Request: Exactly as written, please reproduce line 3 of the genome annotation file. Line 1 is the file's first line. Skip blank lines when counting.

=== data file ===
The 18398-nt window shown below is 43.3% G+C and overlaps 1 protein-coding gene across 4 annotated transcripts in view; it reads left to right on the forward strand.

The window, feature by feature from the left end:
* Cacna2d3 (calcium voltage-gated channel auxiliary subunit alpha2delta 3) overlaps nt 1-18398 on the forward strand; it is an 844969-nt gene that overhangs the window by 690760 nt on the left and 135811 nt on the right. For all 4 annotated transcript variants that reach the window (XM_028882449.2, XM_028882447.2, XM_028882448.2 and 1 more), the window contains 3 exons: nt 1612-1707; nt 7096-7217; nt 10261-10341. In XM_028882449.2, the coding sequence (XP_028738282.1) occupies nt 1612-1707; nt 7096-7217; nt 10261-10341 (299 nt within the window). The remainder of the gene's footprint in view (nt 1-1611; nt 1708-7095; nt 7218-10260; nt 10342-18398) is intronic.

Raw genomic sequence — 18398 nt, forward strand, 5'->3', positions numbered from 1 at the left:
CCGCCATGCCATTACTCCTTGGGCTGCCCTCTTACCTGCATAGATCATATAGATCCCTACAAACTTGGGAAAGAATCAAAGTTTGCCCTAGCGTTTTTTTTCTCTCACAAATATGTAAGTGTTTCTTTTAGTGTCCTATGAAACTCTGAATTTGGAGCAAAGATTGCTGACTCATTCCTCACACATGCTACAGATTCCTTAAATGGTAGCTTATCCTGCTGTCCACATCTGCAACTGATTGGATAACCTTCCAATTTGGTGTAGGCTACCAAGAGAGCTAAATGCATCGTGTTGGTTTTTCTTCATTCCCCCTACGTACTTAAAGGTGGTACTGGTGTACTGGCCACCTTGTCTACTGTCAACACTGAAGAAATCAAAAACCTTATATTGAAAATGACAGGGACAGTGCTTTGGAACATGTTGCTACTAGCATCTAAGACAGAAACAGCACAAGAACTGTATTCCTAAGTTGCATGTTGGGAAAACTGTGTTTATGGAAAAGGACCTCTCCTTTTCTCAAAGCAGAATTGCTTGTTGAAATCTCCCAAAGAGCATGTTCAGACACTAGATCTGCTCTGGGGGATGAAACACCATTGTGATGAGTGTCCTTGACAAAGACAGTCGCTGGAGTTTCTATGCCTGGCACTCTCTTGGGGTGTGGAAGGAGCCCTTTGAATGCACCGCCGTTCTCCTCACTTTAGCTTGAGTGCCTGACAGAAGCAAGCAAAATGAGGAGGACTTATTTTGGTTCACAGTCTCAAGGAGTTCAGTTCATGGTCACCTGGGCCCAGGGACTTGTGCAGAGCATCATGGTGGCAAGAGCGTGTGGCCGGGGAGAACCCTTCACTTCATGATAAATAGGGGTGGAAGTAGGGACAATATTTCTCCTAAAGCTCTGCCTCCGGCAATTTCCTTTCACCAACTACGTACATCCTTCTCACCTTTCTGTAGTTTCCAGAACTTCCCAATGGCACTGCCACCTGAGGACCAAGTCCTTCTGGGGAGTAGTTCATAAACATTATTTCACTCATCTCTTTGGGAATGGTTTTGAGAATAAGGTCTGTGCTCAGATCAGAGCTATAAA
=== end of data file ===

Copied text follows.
* Cacna2d3 (calcium voltage-gated channel auxiliary subunit alpha2delta 3) overlaps nt 1-18398 on the forward strand; it is an 844969-nt gene that overhangs the window by 690760 nt on the left and 135811 nt on the right. For all 4 annotated transcript variants that reach the window (XM_028882449.2, XM_028882447.2, XM_028882448.2 and 1 more), the window contains 3 exons: nt 1612-1707; nt 7096-7217; nt 10261-10341. In XM_028882449.2, the coding sequence (XP_028738282.1) occupies nt 1612-1707; nt 7096-7217; nt 10261-10341 (299 nt within the window). The remainder of the gene's footprint in view (nt 1-1611; nt 1708-7095; nt 7218-10260; nt 10342-18398) is intronic.